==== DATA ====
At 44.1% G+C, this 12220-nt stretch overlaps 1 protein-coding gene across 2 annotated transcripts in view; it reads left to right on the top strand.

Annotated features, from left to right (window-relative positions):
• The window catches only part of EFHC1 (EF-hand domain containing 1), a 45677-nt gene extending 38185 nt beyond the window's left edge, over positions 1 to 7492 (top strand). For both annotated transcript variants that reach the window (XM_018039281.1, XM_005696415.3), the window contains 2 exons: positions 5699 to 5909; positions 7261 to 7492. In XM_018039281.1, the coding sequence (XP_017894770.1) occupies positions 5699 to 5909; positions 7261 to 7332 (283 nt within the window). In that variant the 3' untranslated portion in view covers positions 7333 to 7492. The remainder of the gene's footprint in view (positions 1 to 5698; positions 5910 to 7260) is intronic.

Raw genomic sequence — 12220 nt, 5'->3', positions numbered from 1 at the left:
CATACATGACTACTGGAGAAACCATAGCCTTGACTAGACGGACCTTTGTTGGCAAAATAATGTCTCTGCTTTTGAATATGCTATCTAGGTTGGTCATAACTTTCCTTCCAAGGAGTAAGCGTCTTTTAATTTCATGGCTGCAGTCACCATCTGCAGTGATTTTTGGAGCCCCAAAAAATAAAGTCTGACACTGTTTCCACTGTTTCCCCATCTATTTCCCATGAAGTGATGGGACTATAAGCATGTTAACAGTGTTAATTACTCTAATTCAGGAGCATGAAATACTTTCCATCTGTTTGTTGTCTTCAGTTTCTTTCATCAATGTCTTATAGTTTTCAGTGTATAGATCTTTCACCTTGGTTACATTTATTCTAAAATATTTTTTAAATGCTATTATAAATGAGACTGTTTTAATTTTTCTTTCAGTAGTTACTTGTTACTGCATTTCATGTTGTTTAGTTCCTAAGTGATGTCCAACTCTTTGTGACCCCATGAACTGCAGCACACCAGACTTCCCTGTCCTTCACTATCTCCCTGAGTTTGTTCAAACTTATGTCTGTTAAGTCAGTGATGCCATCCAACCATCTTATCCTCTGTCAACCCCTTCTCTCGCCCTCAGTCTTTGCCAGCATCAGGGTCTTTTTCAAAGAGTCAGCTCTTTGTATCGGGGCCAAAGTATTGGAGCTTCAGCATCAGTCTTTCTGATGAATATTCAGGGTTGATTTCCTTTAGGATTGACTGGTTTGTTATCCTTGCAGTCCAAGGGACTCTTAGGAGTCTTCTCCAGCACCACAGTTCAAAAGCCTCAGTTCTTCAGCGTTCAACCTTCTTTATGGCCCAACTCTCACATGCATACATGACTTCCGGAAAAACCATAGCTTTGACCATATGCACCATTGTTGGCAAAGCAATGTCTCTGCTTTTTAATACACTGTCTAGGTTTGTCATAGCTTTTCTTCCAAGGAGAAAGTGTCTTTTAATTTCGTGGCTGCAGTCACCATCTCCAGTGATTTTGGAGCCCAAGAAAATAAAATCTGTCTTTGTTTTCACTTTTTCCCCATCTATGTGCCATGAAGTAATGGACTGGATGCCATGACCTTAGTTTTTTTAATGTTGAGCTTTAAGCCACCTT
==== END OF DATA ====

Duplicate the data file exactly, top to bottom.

At 44.1% G+C, this 12220-nt stretch overlaps 1 protein-coding gene across 2 annotated transcripts in view; it reads left to right on the top strand.

Annotated features, from left to right (window-relative positions):
• The window catches only part of EFHC1 (EF-hand domain containing 1), a 45677-nt gene extending 38185 nt beyond the window's left edge, over positions 1 to 7492 (top strand). For both annotated transcript variants that reach the window (XM_018039281.1, XM_005696415.3), the window contains 2 exons: positions 5699 to 5909; positions 7261 to 7492. In XM_018039281.1, the coding sequence (XP_017894770.1) occupies positions 5699 to 5909; positions 7261 to 7332 (283 nt within the window). In that variant the 3' untranslated portion in view covers positions 7333 to 7492. The remainder of the gene's footprint in view (positions 1 to 5698; positions 5910 to 7260) is intronic.

Raw genomic sequence — 12220 nt, 5'->3', positions numbered from 1 at the left:
CATACATGACTACTGGAGAAACCATAGCCTTGACTAGACGGACCTTTGTTGGCAAAATAATGTCTCTGCTTTTGAATATGCTATCTAGGTTGGTCATAACTTTCCTTCCAAGGAGTAAGCGTCTTTTAATTTCATGGCTGCAGTCACCATCTGCAGTGATTTTTGGAGCCCCAAAAAATAAAGTCTGACACTGTTTCCACTGTTTCCCCATCTATTTCCCATGAAGTGATGGGACTATAAGCATGTTAACAGTGTTAATTACTCTAATTCAGGAGCATGAAATACTTTCCATCTGTTTGTTGTCTTCAGTTTCTTTCATCAATGTCTTATAGTTTTCAGTGTATAGATCTTTCACCTTGGTTACATTTATTCTAAAATATTTTTTAAATGCTATTATAAATGAGACTGTTTTAATTTTTCTTTCAGTAGTTACTTGTTACTGCATTTCATGTTGTTTAGTTCCTAAGTGATGTCCAACTCTTTGTGACCCCATGAACTGCAGCACACCAGACTTCCCTGTCCTTCACTATCTCCCTGAGTTTGTTCAAACTTATGTCTGTTAAGTCAGTGATGCCATCCAACCATCTTATCCTCTGTCAACCCCTTCTCTCGCCCTCAGTCTTTGCCAGCATCAGGGTCTTTTTCAAAGAGTCAGCTCTTTGTATCGGGGCCAAAGTATTGGAGCTTCAGCATCAGTCTTTCTGATGAATATTCAGGGTTGATTTCCTTTAGGATTGACTGGTTTGTTATCCTTGCAGTCCAAGGGACTCTTAGGAGTCTTCTCCAGCACCACAGTTCAAAAGCCTCAGTTCTTCAGCGTTCAACCTTCTTTATGGCCCAACTCTCACATGCATACATGACTTCCGGAAAAACCATAGCTTTGACCATATGCACCATTGTTGGCAAAGCAATGTCTCTGCTTTTTAATACACTGTCTAGGTTTGTCATAGCTTTTCTTCCAAGGAGAAAGTGTCTTTTAATTTCGTGGCTGCAGTCACCATCTCCAGTGATTTTGGAGCCCAAGAAAATAAAATCTGTCTTTGTTTTCACTTTTTCCCCATCTATGTGCCATGAAGTAATGGACTGGATGCCATGACCTTAGTTTTTTTAATGTTGAGCTTTAAGCCACCTT